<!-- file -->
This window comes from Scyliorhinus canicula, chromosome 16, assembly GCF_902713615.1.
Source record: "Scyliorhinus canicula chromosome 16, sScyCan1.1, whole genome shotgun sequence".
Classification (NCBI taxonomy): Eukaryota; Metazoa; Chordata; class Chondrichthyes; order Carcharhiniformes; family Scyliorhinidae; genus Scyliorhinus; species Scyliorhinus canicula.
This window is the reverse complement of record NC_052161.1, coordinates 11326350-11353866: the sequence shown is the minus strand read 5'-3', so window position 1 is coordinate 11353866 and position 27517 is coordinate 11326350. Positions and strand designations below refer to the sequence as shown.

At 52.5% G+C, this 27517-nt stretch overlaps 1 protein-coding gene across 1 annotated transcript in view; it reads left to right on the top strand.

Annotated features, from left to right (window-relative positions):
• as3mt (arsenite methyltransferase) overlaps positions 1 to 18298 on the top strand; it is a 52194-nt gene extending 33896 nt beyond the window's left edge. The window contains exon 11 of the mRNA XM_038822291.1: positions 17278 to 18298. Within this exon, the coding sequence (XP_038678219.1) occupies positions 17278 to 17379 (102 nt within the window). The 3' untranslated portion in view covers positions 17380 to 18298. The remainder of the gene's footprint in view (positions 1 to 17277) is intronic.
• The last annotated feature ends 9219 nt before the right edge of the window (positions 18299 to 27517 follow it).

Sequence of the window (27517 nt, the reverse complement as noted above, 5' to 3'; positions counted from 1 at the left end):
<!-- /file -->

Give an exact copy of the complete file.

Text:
This window comes from Scyliorhinus canicula, chromosome 16, assembly GCF_902713615.1.
Source record: "Scyliorhinus canicula chromosome 16, sScyCan1.1, whole genome shotgun sequence".
Classification (NCBI taxonomy): Eukaryota; Metazoa; Chordata; class Chondrichthyes; order Carcharhiniformes; family Scyliorhinidae; genus Scyliorhinus; species Scyliorhinus canicula.
This window is the reverse complement of record NC_052161.1, coordinates 11326350-11353866: the sequence shown is the minus strand read 5'-3', so window position 1 is coordinate 11353866 and position 27517 is coordinate 11326350. Positions and strand designations below refer to the sequence as shown.

At 52.5% G+C, this 27517-nt stretch overlaps 1 protein-coding gene across 1 annotated transcript in view; it reads left to right on the top strand.

Annotated features, from left to right (window-relative positions):
• as3mt (arsenite methyltransferase) overlaps positions 1 to 18298 on the top strand; it is a 52194-nt gene extending 33896 nt beyond the window's left edge. The window contains exon 11 of the mRNA XM_038822291.1: positions 17278 to 18298. Within this exon, the coding sequence (XP_038678219.1) occupies positions 17278 to 17379 (102 nt within the window). The 3' untranslated portion in view covers positions 17380 to 18298. The remainder of the gene's footprint in view (positions 1 to 17277) is intronic.
• The last annotated feature ends 9219 nt before the right edge of the window (positions 18299 to 27517 follow it).

Sequence of the window (27517 nt, the reverse complement as noted above, 5' to 3'; positions counted from 1 at the left end):